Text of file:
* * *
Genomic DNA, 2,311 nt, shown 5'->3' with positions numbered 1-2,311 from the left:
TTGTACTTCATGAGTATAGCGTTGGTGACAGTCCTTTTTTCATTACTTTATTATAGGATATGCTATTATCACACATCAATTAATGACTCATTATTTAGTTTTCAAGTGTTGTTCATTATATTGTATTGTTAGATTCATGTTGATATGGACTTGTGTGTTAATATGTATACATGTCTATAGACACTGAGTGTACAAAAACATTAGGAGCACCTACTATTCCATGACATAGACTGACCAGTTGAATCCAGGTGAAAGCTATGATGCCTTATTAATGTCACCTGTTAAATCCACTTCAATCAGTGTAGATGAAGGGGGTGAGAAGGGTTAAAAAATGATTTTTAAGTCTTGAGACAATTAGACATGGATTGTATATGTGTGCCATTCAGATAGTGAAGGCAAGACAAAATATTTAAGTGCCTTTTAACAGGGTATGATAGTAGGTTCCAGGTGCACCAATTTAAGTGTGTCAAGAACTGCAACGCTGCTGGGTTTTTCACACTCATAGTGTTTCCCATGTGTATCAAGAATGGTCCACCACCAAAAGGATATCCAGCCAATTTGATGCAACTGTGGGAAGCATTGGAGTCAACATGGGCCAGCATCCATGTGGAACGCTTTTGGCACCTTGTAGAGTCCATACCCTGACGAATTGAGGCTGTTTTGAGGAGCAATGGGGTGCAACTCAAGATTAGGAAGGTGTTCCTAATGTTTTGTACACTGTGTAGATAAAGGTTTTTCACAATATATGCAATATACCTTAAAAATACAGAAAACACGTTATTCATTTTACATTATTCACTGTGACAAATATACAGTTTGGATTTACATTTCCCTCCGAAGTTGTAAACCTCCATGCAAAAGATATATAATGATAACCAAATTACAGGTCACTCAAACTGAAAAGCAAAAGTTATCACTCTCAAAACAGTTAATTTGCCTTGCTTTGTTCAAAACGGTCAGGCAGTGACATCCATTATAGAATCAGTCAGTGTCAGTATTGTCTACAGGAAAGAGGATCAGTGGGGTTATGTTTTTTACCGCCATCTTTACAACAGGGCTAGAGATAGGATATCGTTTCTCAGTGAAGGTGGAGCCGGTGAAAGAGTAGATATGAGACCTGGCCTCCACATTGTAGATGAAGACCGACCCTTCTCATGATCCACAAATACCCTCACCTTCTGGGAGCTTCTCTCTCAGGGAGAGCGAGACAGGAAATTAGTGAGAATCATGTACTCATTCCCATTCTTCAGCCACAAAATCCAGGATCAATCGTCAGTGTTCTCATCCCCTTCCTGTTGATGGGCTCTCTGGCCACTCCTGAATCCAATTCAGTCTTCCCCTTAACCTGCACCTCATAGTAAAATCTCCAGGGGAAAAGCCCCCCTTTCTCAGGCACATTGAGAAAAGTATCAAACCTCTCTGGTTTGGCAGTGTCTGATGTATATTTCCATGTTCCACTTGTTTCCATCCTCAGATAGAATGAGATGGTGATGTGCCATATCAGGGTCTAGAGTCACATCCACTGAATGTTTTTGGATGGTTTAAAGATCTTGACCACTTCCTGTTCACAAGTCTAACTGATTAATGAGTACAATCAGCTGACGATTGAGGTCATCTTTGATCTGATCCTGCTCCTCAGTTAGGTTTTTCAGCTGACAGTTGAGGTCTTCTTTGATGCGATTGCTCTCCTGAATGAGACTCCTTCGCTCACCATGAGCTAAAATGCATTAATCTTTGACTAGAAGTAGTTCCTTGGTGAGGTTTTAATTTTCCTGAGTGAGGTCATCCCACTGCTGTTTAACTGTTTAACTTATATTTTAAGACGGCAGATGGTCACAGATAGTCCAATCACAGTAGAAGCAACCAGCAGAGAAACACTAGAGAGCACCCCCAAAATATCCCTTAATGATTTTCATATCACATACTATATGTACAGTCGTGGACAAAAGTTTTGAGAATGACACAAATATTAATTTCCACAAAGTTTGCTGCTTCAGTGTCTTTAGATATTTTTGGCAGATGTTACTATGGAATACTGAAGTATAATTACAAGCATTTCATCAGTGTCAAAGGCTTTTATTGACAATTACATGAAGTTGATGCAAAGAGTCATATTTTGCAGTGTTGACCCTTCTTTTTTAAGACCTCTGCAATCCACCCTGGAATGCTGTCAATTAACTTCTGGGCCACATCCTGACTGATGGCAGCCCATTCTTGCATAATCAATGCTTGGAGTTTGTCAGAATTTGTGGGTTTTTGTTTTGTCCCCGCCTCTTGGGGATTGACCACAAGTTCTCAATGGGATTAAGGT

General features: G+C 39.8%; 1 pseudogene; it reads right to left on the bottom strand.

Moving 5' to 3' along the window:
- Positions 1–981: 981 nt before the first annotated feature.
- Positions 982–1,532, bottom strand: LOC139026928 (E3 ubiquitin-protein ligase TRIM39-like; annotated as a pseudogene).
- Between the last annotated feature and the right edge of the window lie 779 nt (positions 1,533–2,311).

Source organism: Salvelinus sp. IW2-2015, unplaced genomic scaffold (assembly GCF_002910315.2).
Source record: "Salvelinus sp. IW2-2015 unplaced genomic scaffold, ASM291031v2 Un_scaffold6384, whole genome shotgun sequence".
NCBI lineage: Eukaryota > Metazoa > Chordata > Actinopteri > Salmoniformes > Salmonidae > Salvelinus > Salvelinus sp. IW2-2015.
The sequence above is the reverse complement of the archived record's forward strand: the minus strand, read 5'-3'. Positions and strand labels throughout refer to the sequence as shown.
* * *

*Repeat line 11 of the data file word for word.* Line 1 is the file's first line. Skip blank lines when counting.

The sequence above is the reverse complement of the archived record's forward strand: the minus strand, read 5'-3'. Positions and strand labels throughout refer to the sequence as shown.